To its credit, the library board did not entirely collapse in the face of this attack. But it stated that renters would have to agree not to contravene the Criminal Code or the Human Rights Act of British Columbia while holding meetings.

This was more than passing strange, since one might conclude from that that the League had done so.

So I wrote back to point out that if anyone had contravened the code it was the rioters. Why didn't the Library Board say so? And why was the riot not condemned? As for not contravening the Rights Act, could any speaker guarantee not to tell a Newfie joke?

Mr. Christie also took pen in hand. He wanted to know why the library had not announced that the law regarding peaceful assembly would be enforced. "Is it your policy," he asked, "that if someone screamed and shouted at a person reading a book you would not have them evicted from the property? I doubt it. More than likely you would call the police and the person would be arrested for causing a disturbance. Why would the same principle not apply to protection of the right of peaceful assembly... ?"

He went on to deal with the silly ruling regarding the Human Rights Act, pointing out that it is under challenge in the courts, and that people should instead be asked to "maintain and uphold the Charter of Rights and Freedoms, specifically freedom of speech, thought, belief, opinion and freedom of assembly. These are equally important values, which apparently you are not prepared to maintain with the same strict requirements."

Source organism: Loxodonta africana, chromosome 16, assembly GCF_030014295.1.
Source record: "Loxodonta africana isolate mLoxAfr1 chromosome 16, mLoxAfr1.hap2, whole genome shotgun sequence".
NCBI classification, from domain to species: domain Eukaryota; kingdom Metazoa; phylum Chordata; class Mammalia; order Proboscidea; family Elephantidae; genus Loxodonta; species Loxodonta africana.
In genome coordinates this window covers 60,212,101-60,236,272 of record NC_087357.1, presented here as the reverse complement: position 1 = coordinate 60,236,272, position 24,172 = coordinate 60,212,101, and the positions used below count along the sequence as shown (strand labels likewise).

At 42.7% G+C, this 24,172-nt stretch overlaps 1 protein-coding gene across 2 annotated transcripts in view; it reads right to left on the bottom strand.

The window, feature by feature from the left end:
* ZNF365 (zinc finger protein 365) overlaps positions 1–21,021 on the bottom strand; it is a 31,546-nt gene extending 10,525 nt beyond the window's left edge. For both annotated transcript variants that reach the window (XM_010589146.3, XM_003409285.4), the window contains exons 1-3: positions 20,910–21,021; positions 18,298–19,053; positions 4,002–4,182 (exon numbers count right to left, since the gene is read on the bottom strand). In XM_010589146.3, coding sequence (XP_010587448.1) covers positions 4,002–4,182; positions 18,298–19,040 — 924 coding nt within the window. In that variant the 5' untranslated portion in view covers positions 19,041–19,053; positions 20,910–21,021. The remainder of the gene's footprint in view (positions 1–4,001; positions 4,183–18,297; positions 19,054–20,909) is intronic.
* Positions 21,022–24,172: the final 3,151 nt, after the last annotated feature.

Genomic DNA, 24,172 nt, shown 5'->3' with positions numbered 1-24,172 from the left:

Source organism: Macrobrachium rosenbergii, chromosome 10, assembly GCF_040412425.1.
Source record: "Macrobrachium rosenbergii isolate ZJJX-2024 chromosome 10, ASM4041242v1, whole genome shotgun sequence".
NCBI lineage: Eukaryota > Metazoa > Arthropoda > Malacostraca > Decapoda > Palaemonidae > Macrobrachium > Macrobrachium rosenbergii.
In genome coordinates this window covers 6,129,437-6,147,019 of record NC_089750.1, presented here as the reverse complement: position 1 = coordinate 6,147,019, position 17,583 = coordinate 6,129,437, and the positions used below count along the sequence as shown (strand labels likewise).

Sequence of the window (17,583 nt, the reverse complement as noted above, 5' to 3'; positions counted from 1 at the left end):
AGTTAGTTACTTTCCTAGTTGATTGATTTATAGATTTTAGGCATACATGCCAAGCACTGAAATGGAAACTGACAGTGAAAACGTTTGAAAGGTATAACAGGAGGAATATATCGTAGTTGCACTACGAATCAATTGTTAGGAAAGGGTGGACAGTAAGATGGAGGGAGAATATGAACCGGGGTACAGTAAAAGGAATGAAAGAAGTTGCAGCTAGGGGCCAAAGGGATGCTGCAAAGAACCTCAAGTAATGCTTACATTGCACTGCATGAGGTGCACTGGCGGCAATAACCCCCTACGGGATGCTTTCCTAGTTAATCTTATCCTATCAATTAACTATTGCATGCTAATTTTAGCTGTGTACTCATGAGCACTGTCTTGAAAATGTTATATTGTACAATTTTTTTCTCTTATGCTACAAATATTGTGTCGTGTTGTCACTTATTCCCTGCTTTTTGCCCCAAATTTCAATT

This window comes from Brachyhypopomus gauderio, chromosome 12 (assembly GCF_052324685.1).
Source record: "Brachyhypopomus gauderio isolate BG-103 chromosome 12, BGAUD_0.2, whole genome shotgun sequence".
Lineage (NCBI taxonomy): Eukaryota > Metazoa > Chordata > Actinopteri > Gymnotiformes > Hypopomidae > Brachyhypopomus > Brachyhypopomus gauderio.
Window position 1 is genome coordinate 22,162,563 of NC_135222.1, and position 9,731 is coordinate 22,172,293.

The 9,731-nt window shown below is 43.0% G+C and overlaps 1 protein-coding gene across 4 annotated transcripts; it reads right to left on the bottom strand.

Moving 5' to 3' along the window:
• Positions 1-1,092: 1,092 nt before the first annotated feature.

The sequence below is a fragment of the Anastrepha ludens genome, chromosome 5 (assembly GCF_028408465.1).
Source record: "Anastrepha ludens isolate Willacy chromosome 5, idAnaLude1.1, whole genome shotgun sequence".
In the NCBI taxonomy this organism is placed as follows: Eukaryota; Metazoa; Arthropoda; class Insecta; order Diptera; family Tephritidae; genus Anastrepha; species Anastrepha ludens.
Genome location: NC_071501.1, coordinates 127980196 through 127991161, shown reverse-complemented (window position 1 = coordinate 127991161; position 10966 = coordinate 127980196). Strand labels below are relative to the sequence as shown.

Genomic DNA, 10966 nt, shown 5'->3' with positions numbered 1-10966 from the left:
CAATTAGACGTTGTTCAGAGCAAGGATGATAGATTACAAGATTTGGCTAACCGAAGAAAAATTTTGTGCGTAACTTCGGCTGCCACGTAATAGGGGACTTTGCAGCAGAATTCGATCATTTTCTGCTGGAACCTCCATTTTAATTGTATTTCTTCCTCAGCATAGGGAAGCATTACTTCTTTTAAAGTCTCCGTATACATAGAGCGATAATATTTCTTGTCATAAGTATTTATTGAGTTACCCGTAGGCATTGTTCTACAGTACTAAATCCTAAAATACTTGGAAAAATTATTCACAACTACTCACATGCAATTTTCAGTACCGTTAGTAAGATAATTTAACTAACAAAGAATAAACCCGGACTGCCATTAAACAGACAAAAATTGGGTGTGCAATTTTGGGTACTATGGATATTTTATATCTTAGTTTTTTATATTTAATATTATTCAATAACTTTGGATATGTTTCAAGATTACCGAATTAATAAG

"All in all," concluded Mr. Christie, "the policy you have adopted, in the long run, seems inclined to gradually squeeze from public discussion and discourse those who are vilified by the extreme leftwing in Canada."

It is doubtful that the Library Board will provide any substantive answers to our questions because our points are unanswerable. Instinctively, the Board recognizes where the power lies, especially in British Columbia, which is why I will not try to speak in the library again.

Does that mean that the scum have won? No. They haven't managed to control the Internet, and it is to be hoped that they don't yet control the courts. Also, an election is due next year in which the NDP will disappear down the drain of iniquity.

But for the time being the Zeitgeist prevails. He blows with the wind, however, and the wind can change. Meanwhile, it is up to all freedom lovers to make sure it does.

Tits and Tats

"Arrogance: Aggressively assertive or presumptuous; overbearing."Oxford English Dictionary

There is no lack of arrogance in our world. In the scales of argument, arrogance certainly outweighs humility, and I hereby award the Nobel Prize for Arrogance to groups like the Canadian Jewish Congress, B'nai B'rith, and the Simon Wiesenthal Center. All are arrogantly opposed to free speech, which in their book is hate speech if they don't like what is being said.